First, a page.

Anthropomorphism: Seeing the Human in Plants, Pets, and Possessions
- Published4 Nov 2020
- Source BrainFacts/SfN
Our love for talking animal cartoons has an evolutionary purpose: assigning human traits to non-humans kept our ancestors wary of potential dangers. Anthropomorphism activates parts of the brain involved in social behavior and drives our emotional connection with animals and inanimate objects.
This video is from the 2020 Brain Awareness Video Contest.
Created by Clodagh Towns
CONTENT PROVIDED BY
Do you find yourself feeling sorry for these flowers? If you do feel sorry for them, well, why do you feel sorry for them? They’re just flowers, they don’t have feelings! You feel sorry for them because you are anthropomorphizing!
Anthropomorphism is the attribution of human qualities and internal states to non-human entities such as objects, plants, animals, and even the weather! It is an established component of human cognition. Children begin to anthropomorphize at as young as two years old during pretend play. Examples of anthropomorphism are evident throughout history and across cultures. For example, in storytelling — Frosty the Snowman, Winnie the Pooh, Thomas the Tank Engine, and also in practices such as giving fierce hurricanes human names.
But why do we anthropomorphize?
The anthropologist Stewart Guthrie suggested that we anthropomorphize because it would have been dangerous for our ancestors not to. While feeling sorry for flowers won’t benefit us in any way, failing to suspect malicious intent behind a rustling bush or disembodied eyes in the darkness, would have made our ancestors an easy target for stalking enemies. This theory is supported by observations that the impression of eyes, and motion cues, such as seemingly reactionary or deliberate movement, automatically trigger us to anthropomorphize.
Regarding anthropomorphizing of animals, Caporael and Heyes suggested that because of common behaviors across certain species anthropomorphism may help us to understand and predict animal movements. This is supported by observations that we are more likely to anthropomorphize animals which are more similar to us, or familiar to us. For example, we anthropomorphize vertebrates much more than invertebrates, and pet owners anthropomorphize dogs much more readily than non-pet owners.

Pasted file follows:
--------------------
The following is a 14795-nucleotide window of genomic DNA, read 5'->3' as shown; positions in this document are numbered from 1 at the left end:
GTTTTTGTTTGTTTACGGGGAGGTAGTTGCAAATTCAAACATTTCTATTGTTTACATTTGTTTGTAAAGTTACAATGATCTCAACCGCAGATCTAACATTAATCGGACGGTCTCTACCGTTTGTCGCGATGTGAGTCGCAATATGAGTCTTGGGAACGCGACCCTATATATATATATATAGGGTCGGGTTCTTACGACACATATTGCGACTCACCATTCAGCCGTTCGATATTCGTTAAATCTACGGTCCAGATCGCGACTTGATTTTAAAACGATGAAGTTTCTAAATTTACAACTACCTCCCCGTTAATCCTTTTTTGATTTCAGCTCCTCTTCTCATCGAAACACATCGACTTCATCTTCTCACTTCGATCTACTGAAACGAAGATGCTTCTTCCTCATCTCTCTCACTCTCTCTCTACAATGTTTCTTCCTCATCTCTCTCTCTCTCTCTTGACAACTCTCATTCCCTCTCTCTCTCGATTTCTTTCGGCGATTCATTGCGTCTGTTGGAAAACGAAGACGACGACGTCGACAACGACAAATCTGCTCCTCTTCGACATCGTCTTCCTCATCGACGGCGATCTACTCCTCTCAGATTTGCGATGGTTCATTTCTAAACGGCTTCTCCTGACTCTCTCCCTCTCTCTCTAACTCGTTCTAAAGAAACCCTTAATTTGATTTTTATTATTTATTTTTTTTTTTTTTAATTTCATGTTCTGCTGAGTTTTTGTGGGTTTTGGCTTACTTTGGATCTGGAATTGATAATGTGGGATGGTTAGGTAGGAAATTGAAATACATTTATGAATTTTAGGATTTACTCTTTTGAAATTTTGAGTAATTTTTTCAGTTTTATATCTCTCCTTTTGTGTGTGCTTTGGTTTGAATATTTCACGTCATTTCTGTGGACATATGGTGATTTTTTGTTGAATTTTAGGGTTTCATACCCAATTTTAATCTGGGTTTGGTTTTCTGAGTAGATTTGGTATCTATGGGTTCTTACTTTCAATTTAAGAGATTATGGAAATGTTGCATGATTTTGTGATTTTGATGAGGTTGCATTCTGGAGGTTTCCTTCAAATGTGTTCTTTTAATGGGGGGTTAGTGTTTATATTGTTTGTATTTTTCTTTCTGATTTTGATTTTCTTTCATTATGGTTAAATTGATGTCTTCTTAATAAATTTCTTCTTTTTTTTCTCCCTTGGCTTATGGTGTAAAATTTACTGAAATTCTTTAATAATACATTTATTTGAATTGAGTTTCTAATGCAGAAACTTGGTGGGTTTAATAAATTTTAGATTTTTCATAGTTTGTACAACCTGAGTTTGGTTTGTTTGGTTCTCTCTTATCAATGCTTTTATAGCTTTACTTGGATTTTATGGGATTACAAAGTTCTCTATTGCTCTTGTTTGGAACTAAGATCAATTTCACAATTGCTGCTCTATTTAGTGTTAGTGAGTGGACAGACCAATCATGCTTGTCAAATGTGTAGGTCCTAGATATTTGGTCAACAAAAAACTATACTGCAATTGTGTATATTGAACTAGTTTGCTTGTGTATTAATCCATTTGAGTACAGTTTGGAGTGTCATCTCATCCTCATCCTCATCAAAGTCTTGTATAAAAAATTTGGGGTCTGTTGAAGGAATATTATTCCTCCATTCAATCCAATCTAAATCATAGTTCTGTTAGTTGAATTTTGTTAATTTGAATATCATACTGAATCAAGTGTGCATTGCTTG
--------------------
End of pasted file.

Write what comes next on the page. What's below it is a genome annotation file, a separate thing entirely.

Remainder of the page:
So, what is going on in the brain when we anthropomorphize?
Researchers have found that the parts of the brain that are activated by anthropomorphizing belong to the same brain system, known as the social brain network, that we use to infer the thoughts, emotions, and internal states of other humans.
It has been shown that when people ascribe human dispositions to objects, they activate the superior temporal sulcus and the amygdala. Researchers have also compared peoples’ brain activity while viewing images of human, monkey, and dog facial expressions. They found that the same brain regions were used when making judgements about the emotions of all three! These included the superior temporal sulcus, the medial prefrontal cortex, and the lateral orbitofrontal cortex.
These findings that we use the same social brain network for perceiving thoughts and intentions in objects and animals as we do for other humans have important implications for our understanding of how we interpret and interact with our surrounding world, and provide insight into how and why we build emotional relationships with beloved pets and possessions!
Anthropomorphism also highlights moral and ethical considerations for society. For example, our attitude towards animal rights. We mass farm and slaughter animals that we perceive as being less intelligent, or incapable of feeling, while we pamper others as pets. We happily exterminate insects but have countless foundations for the preservation of vertebrate wildlife.
Another ethical consideration concerns the development of social robots and artificial intelligence. Both are purposefully designed to encourage people to anthropomorphize, as it will make them perceive the robot or AI as a realistic social presence with an inner mind. The ethical concern is whether it’s okay to allow users to believe the illusion of a reciprocal social relationship, which they may wrongly describe as one of mutual love and care.
The use of anthropomorphic prompts in these fields will have to be carefully monitored and the consequences fully considered.
There is still much to be discovered about the neural mechanisms underlying different types of anthropomorphism, and there is much to be learned from the study of anthropomorphism about how we perceive and interact with the world around us.